Solution Brief: Making a Binding Death Benefit Nomination

This information sheet will help you execute a Binding Death Benefit Nomination (BDBN). A BDBN enables you to direct how you want your superannuation dealt with when you pass away.

This is a general guide on certain legal aspects and is not a replacement for specific legal or financial advice relevant to your circumstances.

Why should I have a BDBN?

The sole purpose of superannuation is to accumulate wealth to fund your retirement. However, you need to consider who will benefit if your superannuation is not exhausted when you die.

You should keep in mind that superannuation is not part of your ‘estate’, and therefore you cannot use your Will to directly specify how your super must be dealt with. Many people do not realise this.

Therefore, executing a BDBN is an important part of your estate planning. A BDBN gives you the ability to direct the trustee of your super fund as to who must receive your super when you die.

Without a BDBN the trustee of your super fund has discretion to pay your super however they choose (though generally limited to your dependants). They may pay your super to someone you do not intend to benefit.

For example, there have been many cases where one child ends up as the trustee of the super fund, and chooses to payout all the super to themselves, and cut out the other children completely. The other children are shocked to find they have no ability to challenge this decision, because the trustee has the discretion available to do this when there is no BDBN in place!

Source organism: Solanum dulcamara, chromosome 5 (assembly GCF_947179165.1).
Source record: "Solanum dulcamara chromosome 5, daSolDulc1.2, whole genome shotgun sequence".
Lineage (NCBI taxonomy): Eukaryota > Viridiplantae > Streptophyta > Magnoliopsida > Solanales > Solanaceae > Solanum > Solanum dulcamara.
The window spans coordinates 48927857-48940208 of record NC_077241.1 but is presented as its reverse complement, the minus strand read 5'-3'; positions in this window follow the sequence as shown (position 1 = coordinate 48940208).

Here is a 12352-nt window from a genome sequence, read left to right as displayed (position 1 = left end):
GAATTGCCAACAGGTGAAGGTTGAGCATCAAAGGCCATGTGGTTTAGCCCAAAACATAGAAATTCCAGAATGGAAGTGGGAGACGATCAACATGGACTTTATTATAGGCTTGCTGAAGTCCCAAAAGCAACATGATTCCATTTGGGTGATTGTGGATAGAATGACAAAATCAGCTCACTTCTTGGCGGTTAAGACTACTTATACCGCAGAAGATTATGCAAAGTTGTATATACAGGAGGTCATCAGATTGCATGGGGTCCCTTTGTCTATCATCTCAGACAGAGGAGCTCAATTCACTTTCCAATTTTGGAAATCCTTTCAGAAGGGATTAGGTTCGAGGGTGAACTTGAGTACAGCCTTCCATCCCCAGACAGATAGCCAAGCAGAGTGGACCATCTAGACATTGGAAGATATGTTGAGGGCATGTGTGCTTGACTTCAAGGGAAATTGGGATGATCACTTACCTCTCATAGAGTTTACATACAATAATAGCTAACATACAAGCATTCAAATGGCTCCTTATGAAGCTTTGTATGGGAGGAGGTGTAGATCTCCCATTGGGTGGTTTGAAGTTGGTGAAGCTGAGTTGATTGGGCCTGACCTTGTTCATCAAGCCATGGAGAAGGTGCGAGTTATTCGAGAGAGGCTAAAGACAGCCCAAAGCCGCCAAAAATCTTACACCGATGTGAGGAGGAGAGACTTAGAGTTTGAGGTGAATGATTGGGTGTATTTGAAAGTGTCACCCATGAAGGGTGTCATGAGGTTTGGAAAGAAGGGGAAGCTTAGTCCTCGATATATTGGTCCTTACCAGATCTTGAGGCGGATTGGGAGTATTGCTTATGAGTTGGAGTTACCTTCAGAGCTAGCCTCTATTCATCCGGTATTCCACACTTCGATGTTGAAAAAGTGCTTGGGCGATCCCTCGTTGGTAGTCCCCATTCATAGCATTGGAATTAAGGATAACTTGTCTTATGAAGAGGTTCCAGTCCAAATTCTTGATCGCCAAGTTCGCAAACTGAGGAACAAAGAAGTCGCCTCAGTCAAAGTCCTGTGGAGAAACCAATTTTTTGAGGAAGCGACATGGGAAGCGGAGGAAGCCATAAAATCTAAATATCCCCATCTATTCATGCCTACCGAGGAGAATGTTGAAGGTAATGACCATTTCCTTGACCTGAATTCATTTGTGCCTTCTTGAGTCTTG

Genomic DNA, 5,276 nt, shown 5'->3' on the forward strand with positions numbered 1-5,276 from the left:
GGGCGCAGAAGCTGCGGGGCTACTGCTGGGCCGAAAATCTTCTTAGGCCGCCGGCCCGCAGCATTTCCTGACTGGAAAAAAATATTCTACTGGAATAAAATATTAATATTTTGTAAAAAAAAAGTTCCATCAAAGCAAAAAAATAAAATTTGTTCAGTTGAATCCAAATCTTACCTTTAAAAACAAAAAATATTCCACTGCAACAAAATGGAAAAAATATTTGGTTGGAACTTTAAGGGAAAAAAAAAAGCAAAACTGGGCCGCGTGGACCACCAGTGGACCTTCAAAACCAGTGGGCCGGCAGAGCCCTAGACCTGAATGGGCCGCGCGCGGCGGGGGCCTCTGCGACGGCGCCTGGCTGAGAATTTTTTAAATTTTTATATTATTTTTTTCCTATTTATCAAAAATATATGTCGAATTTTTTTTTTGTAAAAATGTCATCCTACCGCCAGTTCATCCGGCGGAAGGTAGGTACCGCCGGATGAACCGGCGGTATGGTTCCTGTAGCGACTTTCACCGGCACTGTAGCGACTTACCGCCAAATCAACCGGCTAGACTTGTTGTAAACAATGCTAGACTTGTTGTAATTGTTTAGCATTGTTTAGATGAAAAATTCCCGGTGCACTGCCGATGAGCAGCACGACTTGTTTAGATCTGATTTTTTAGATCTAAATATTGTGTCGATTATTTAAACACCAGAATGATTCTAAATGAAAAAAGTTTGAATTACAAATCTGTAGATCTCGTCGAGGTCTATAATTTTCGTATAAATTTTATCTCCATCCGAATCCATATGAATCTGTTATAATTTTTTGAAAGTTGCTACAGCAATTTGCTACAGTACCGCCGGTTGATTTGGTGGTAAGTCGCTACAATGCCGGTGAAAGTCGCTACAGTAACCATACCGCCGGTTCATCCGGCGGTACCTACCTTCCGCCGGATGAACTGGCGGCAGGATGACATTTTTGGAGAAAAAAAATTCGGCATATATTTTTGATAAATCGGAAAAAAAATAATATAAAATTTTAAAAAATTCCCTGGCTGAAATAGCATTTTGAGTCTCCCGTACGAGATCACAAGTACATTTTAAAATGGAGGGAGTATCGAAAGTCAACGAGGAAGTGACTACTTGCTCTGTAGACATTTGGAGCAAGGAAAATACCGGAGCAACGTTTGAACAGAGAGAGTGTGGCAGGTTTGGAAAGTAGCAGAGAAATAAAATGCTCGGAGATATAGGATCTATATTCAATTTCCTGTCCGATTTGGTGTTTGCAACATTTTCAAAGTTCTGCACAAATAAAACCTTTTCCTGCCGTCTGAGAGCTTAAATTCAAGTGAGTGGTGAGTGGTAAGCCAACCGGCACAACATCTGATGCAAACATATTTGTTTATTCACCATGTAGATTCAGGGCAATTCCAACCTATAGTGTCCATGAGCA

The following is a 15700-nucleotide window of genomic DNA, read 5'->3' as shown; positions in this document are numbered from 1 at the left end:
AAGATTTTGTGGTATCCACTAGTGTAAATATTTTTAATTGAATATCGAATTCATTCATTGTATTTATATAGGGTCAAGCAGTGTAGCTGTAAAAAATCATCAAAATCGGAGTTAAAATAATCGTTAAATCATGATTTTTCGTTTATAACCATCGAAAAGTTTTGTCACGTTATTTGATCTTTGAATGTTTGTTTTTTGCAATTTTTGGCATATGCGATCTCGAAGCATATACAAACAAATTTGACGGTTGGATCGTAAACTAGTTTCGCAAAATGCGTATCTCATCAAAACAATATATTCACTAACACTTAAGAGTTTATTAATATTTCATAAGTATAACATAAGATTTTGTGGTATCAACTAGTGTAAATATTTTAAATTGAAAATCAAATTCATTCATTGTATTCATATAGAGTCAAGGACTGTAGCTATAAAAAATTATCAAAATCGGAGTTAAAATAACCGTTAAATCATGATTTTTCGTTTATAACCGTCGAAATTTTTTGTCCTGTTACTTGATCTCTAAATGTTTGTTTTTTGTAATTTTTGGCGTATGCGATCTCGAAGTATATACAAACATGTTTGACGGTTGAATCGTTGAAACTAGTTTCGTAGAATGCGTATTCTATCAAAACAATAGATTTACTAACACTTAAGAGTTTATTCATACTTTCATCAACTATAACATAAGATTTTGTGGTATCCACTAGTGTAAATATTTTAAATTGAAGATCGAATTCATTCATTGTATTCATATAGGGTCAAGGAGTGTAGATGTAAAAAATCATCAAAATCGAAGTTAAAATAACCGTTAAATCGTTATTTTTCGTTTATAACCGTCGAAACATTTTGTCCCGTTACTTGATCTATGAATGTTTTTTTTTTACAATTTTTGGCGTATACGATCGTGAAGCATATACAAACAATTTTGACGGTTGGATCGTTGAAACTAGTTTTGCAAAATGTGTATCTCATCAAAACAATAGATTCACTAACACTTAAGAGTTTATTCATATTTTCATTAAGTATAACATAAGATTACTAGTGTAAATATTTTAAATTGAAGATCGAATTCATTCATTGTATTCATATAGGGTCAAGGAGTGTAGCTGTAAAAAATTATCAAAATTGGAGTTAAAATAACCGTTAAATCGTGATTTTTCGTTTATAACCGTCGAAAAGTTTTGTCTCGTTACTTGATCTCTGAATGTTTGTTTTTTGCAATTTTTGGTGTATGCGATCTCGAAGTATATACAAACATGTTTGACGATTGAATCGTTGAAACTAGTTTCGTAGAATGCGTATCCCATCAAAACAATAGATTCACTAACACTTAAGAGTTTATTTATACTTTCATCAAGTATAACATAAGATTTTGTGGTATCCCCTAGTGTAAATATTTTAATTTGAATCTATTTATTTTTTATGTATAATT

A BDBN tells the trustee of your super fund which beneficiaries they must payout your superannuation to when you die.

If you make a valid BDBN then your super fund trustee must follow the directions in your BDBN.

If you have a self-managed super fund, your BDBN can apply indefinitely, provided the SMSF deed allows it to.

Who can I nominate as a beneficiary in a BDBN?

Unfortunately, you cannot direct your superannuation benefits to absolutely anyone you like.

The person that you nominate must be one of your dependants or your legal personal representative (i.e., your estate).

A dependant includes:

  • Your spouse or de facto partner at the time of your death;
  • Your financially dependent children; and/or
  • Any person in an interdependent relationship with you.

A child can be your adopted child, stepchild, ex-nuptial children or child of your spouse.

An interdependent relationship refers to someone who is in a close personal relationship with you, who lives with you, and one of you provides the other with financial support, domestic support or personal care.

You can nominate as many people as you like to benefit from your superannuation. You can specify a fixed amount, a proportion of your super, or a specific asset that the person will receive. You should ensure that the nominations you make add up to 100% of your superannuation, otherwise the balance will be left to the trustee’s discretion.

Your ‘legal personal representative’ is the Executor of your Will or the administrator of your estate.